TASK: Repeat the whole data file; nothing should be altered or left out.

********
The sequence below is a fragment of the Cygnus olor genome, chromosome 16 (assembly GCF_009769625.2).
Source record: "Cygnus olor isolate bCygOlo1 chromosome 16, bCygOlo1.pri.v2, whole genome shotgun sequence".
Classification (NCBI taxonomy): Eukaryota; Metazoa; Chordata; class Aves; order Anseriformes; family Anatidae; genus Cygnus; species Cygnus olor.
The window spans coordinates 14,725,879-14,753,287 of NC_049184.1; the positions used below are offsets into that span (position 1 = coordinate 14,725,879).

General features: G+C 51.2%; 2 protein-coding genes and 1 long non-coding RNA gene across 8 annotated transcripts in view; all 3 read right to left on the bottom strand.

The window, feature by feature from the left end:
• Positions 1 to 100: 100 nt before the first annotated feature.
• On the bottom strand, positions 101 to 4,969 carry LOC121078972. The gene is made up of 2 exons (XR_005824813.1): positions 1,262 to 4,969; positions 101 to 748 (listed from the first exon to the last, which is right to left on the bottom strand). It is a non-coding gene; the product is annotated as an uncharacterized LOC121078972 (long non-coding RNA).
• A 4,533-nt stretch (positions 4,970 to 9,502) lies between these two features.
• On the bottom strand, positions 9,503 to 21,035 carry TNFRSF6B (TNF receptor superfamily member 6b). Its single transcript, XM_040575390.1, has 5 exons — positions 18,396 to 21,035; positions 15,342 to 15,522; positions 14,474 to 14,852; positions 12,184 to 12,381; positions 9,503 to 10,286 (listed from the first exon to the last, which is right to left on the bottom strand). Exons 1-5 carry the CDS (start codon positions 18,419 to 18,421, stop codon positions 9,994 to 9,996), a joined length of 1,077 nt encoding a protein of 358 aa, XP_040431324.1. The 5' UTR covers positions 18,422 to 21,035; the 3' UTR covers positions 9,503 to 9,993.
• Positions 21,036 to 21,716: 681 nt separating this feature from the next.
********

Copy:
The sequence below is a fragment of the Cygnus olor genome, chromosome 16 (assembly GCF_009769625.2).
Source record: "Cygnus olor isolate bCygOlo1 chromosome 16, bCygOlo1.pri.v2, whole genome shotgun sequence".
Classification (NCBI taxonomy): Eukaryota; Metazoa; Chordata; class Aves; order Anseriformes; family Anatidae; genus Cygnus; species Cygnus olor.
The window spans coordinates 14,725,879-14,753,287 of NC_049184.1; the positions used below are offsets into that span (position 1 = coordinate 14,725,879).

General features: G+C 51.2%; 2 protein-coding genes and 1 long non-coding RNA gene across 8 annotated transcripts in view; all 3 read right to left on the bottom strand.

The window, feature by feature from the left end:
• Positions 1 to 100: 100 nt before the first annotated feature.
• On the bottom strand, positions 101 to 4,969 carry LOC121078972. The gene is made up of 2 exons (XR_005824813.1): positions 1,262 to 4,969; positions 101 to 748 (listed from the first exon to the last, which is right to left on the bottom strand). It is a non-coding gene; the product is annotated as an uncharacterized LOC121078972 (long non-coding RNA).
• A 4,533-nt stretch (positions 4,970 to 9,502) lies between these two features.
• On the bottom strand, positions 9,503 to 21,035 carry TNFRSF6B (TNF receptor superfamily member 6b). Its single transcript, XM_040575390.1, has 5 exons — positions 18,396 to 21,035; positions 15,342 to 15,522; positions 14,474 to 14,852; positions 12,184 to 12,381; positions 9,503 to 10,286 (listed from the first exon to the last, which is right to left on the bottom strand). Exons 1-5 carry the CDS (start codon positions 18,419 to 18,421, stop codon positions 9,994 to 9,996), a joined length of 1,077 nt encoding a protein of 358 aa, XP_040431324.1. The 5' UTR covers positions 18,422 to 21,035; the 3' UTR covers positions 9,503 to 9,993.
• Positions 21,036 to 21,716: 681 nt separating this feature from the next.